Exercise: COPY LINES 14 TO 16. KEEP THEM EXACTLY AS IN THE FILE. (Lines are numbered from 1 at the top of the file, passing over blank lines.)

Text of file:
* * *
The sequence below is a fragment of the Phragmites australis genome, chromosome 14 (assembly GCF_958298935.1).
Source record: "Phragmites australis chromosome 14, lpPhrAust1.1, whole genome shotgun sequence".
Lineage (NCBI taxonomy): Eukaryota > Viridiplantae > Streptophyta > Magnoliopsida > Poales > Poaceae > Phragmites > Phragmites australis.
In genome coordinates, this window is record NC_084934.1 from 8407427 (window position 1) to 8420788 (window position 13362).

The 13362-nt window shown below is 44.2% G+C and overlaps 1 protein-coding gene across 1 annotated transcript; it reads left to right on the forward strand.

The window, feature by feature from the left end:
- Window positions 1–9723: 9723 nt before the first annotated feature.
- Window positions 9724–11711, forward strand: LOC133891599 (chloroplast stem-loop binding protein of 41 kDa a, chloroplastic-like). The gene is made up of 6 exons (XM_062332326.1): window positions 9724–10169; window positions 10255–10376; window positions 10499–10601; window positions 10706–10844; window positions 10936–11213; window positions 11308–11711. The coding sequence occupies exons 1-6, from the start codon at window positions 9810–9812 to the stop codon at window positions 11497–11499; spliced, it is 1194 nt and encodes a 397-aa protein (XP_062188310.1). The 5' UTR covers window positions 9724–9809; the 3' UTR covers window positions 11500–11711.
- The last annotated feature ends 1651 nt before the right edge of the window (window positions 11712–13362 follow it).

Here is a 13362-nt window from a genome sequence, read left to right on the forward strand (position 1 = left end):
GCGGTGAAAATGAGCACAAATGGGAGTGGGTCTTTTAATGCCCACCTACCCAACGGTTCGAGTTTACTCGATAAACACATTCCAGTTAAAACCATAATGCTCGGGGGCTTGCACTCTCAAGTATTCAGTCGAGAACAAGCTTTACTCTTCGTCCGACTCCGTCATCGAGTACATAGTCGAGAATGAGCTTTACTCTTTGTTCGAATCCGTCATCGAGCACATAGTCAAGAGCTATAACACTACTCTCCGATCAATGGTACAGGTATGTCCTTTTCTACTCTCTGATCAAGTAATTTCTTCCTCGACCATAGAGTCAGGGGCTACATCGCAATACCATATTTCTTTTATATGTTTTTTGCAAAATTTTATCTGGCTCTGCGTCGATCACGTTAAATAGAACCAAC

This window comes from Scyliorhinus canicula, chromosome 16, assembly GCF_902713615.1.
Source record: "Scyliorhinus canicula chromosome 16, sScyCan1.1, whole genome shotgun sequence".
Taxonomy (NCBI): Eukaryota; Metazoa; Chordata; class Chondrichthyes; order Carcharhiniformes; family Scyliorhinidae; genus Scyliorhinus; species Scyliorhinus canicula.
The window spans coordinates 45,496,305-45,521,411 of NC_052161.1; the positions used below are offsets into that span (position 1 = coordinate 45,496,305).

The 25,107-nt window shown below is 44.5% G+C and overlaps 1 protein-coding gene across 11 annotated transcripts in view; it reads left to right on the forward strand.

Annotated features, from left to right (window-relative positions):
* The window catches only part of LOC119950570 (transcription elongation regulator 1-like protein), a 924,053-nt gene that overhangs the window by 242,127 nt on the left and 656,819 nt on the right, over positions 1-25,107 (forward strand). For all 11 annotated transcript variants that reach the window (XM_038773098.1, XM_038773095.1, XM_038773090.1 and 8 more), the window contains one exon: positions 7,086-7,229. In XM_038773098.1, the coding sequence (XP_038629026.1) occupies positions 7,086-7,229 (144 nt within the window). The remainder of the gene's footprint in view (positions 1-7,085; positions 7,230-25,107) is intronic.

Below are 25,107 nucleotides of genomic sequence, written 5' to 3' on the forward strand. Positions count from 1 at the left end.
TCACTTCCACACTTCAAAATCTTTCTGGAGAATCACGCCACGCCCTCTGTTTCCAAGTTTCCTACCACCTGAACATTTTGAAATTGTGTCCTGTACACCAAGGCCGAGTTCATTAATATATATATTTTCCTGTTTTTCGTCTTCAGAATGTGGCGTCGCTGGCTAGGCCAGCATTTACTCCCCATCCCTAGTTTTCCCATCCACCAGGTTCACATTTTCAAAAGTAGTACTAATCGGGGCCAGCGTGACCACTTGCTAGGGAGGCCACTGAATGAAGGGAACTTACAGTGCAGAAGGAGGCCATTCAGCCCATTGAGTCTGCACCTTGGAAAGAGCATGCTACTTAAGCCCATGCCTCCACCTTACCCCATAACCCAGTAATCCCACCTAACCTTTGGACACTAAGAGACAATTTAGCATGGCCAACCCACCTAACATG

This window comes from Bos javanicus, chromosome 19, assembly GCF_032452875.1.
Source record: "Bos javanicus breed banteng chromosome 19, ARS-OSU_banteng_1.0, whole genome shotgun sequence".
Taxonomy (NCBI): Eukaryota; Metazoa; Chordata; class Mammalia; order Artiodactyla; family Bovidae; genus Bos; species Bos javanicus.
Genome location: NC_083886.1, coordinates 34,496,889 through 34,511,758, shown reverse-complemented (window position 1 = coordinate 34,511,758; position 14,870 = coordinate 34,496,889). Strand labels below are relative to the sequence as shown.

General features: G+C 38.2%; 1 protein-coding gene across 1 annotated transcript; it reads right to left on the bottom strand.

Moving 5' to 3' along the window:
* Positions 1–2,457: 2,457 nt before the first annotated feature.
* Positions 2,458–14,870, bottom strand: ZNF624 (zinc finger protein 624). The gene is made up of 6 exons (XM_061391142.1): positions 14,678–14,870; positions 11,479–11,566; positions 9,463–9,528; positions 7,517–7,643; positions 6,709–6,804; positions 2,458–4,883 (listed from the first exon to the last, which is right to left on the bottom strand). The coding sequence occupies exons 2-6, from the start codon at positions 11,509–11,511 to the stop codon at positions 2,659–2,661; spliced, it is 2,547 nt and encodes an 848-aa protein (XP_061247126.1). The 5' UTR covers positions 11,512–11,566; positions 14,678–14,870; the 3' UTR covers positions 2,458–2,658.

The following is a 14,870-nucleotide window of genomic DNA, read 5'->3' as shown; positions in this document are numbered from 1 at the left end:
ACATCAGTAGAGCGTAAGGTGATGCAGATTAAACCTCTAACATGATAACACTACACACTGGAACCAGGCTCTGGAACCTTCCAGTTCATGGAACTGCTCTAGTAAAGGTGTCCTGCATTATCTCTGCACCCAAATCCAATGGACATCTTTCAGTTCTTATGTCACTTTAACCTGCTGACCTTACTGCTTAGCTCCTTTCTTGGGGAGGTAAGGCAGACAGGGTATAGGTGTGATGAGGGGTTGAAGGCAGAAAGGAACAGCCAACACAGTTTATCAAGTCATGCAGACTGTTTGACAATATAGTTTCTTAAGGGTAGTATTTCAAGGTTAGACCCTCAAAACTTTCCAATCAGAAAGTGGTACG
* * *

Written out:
Taxonomy (NCBI): Eukaryota; Metazoa; Chordata; class Chondrichthyes; order Carcharhiniformes; family Scyliorhinidae; genus Scyliorhinus; species Scyliorhinus canicula.
The window spans coordinates 45,496,305-45,521,411 of NC_052161.1; the positions used below are offsets into that span (position 1 = coordinate 45,496,305).

The 25,107-nt window shown below is 44.5% G+C and overlaps 1 protein-coding gene across 11 annotated transcripts in view; it reads left to right on the forward strand.